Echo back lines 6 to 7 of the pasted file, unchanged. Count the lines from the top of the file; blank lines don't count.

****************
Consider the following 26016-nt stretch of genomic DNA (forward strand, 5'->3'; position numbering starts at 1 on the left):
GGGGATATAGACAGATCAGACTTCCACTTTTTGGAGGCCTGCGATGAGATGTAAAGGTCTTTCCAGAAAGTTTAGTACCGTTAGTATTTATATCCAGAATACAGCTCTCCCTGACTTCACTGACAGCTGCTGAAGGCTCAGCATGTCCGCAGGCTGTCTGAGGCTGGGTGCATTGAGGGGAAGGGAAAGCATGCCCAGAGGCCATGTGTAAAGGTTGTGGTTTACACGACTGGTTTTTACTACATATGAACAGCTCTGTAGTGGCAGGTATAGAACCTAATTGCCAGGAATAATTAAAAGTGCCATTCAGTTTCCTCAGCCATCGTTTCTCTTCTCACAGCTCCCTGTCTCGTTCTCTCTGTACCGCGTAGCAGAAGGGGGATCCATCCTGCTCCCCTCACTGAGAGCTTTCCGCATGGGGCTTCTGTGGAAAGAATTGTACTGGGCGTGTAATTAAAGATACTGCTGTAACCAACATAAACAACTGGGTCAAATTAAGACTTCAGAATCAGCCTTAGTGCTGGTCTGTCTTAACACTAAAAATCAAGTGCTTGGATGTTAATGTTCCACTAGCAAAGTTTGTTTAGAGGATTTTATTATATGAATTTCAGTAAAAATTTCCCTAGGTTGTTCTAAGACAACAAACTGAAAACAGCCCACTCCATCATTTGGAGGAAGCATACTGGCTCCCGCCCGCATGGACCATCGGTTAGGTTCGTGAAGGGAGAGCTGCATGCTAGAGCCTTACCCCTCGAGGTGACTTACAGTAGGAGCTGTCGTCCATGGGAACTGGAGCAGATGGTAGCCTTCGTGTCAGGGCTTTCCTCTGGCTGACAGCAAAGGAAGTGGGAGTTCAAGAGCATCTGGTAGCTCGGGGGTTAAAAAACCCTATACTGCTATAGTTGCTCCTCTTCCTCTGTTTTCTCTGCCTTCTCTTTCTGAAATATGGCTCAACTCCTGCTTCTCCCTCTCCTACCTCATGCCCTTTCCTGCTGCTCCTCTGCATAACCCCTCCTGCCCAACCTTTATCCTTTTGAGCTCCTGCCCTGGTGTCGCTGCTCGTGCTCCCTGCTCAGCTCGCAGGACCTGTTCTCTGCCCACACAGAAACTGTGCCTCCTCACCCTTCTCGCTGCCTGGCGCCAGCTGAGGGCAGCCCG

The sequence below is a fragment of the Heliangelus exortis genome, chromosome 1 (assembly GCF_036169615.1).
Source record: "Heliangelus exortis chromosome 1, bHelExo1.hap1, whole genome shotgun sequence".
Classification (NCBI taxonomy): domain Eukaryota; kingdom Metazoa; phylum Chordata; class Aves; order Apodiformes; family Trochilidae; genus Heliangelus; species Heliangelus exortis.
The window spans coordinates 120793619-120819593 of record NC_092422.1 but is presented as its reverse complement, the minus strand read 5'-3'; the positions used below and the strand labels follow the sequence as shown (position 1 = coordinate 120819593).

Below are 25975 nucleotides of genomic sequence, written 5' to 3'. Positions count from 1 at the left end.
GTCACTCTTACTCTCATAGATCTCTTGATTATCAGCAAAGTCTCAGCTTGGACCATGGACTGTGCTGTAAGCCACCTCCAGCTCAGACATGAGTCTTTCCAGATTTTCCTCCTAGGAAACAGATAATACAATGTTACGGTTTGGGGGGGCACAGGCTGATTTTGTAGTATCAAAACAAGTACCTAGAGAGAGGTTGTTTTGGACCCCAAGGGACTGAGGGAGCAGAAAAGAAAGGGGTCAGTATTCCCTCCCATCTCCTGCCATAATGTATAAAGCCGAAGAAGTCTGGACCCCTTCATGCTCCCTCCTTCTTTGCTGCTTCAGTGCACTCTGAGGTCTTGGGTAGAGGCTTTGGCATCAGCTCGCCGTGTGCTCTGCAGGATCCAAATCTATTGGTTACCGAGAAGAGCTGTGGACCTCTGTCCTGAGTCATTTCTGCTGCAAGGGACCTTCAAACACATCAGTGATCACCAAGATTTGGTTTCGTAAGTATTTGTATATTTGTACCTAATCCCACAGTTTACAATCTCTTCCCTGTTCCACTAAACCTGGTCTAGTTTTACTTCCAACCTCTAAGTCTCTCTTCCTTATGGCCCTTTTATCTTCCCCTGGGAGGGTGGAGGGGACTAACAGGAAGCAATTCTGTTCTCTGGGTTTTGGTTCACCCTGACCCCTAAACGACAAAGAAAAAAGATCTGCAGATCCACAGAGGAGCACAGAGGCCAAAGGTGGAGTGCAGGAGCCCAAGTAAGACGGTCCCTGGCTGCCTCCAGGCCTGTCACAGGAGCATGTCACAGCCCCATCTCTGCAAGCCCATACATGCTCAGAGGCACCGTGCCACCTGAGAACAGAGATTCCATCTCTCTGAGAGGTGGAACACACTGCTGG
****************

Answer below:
The window spans coordinates 120793619-120819593 of record NC_092422.1 but is presented as its reverse complement, the minus strand read 5'-3'; the positions used below and the strand labels follow the sequence as shown (position 1 = coordinate 120819593).

Below are 25975 nucleotides of genomic sequence, written 5' to 3'. Positions count from 1 at the left end.